Borosilicate glass is the formal name for a high grade, heat resistant glass. This glass was originally designed for use in laboratories & for scientific equipment & it is still used extensively in these fields. It is more suited than most other glass materials for this kind of equipment as it is more durable and can withstand higher temperatures and more extreme conditions.
Compared to conventional “soda-lime” glass, borosilicate glass is more costly to produce but because of its enhanced features including strength and durability it has a much wider range of functionality. With greater demand and popularity, borosilicate glass has been further developed to meet requirements that conventional glass cannot meet.
Borosilicate glass consists of boron oxide and soda. Boron oxide plays an important role to hold the soda and lime together. Borosilicate glass yields better performance on the index factor – also known as the coefficient of expansion – meaning that more extreme temperatures can be tolerated. The different quality of borosilicate glass is usually gauged by the swell factor. Market indexes of glass swell factor range from 32-50. Low index figures can stand temperature up to 500 degrees centigrade. For the physical properties of borosilicate glass to be optimum, the best thickness is between 2mm – 2.5 mm, which is thinner than conventional glass, yet it performs even better in regards to its resilience to temperature fluctuations and scratching.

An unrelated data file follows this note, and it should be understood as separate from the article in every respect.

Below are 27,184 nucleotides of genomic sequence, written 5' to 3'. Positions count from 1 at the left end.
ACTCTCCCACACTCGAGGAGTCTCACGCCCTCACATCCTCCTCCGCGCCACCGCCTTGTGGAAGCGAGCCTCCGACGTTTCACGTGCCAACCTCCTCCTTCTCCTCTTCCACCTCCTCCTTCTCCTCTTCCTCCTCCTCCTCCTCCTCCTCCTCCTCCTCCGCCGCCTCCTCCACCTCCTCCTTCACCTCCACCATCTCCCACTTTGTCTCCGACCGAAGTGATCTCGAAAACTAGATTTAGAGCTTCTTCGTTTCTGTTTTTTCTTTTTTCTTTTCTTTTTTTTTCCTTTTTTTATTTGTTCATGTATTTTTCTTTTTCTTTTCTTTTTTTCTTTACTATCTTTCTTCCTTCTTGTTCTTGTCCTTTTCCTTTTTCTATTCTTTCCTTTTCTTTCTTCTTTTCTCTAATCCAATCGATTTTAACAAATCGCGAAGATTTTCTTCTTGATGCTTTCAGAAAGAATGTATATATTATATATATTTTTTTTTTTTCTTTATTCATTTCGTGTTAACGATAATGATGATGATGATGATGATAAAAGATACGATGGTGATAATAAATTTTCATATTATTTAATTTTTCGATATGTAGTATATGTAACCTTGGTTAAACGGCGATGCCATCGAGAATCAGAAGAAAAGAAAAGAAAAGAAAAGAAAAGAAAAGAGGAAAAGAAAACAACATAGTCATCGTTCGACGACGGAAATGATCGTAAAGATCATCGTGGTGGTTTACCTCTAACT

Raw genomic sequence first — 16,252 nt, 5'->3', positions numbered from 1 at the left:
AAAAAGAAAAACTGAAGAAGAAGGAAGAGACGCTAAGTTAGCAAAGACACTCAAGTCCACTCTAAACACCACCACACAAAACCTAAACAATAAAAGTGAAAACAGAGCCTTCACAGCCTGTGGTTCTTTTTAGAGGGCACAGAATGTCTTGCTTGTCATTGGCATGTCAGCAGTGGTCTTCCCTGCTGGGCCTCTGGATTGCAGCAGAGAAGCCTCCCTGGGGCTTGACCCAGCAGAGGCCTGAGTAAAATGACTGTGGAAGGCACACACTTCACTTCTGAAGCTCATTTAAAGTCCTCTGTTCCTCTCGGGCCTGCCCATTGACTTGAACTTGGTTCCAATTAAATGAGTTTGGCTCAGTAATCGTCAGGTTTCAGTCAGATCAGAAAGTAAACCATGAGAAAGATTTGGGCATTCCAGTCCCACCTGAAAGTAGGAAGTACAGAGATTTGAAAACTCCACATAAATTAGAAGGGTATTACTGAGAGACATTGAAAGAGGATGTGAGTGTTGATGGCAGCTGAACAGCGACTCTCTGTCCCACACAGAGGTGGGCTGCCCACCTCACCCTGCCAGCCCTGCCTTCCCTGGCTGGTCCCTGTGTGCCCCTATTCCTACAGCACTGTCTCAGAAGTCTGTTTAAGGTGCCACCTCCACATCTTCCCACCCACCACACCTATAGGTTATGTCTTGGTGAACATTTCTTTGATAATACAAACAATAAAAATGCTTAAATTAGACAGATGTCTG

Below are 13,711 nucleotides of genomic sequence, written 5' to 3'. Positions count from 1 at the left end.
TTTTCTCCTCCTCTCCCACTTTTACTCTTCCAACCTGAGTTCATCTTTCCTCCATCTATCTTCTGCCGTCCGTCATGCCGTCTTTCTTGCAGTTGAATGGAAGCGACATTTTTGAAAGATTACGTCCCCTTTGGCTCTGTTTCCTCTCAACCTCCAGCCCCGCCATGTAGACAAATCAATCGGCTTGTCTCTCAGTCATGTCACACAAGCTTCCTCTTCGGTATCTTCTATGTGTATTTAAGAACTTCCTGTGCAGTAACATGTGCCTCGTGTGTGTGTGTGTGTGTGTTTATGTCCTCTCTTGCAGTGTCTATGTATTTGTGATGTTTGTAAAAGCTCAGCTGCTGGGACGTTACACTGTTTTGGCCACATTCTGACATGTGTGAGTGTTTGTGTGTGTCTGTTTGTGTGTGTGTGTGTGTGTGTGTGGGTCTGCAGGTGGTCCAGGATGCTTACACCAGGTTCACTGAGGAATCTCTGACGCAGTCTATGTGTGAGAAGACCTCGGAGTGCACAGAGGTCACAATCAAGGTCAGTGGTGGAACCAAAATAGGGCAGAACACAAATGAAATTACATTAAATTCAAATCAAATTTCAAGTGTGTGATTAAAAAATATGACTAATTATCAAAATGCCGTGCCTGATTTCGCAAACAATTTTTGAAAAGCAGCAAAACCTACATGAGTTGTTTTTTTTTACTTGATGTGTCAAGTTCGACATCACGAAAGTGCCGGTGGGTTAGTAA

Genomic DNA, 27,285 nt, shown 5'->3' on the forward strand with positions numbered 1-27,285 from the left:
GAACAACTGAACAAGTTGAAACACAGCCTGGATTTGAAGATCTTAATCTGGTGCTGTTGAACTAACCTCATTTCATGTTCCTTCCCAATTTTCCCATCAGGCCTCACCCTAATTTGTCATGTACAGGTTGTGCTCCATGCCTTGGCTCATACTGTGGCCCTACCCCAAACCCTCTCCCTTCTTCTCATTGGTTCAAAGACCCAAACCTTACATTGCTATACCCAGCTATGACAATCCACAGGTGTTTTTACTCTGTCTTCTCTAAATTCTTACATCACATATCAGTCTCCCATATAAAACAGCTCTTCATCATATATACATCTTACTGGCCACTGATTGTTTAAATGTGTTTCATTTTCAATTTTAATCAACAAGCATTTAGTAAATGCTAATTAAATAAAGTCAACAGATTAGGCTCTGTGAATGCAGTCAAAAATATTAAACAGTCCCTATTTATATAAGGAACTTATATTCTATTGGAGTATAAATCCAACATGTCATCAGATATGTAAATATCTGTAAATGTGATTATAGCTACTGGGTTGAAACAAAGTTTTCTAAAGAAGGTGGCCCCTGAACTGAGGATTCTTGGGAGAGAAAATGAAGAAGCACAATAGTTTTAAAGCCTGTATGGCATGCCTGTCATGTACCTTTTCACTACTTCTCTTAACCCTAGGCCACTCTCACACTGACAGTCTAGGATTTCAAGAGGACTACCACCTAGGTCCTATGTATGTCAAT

Borosilicate glass can be produced by two methods. The more costly method is by using a 1,600 degrees furnace, which is also used for thicker and embossed glass. The lower cost method employs a 1,000 degrees furnace to reshape and form the tubular glass. By using the more costly method, it ensures the glass is more durable. It also ensures that the glass will remain crystal clear, in contrast to some conventional glassware that tends to become tainted or cloudy over time.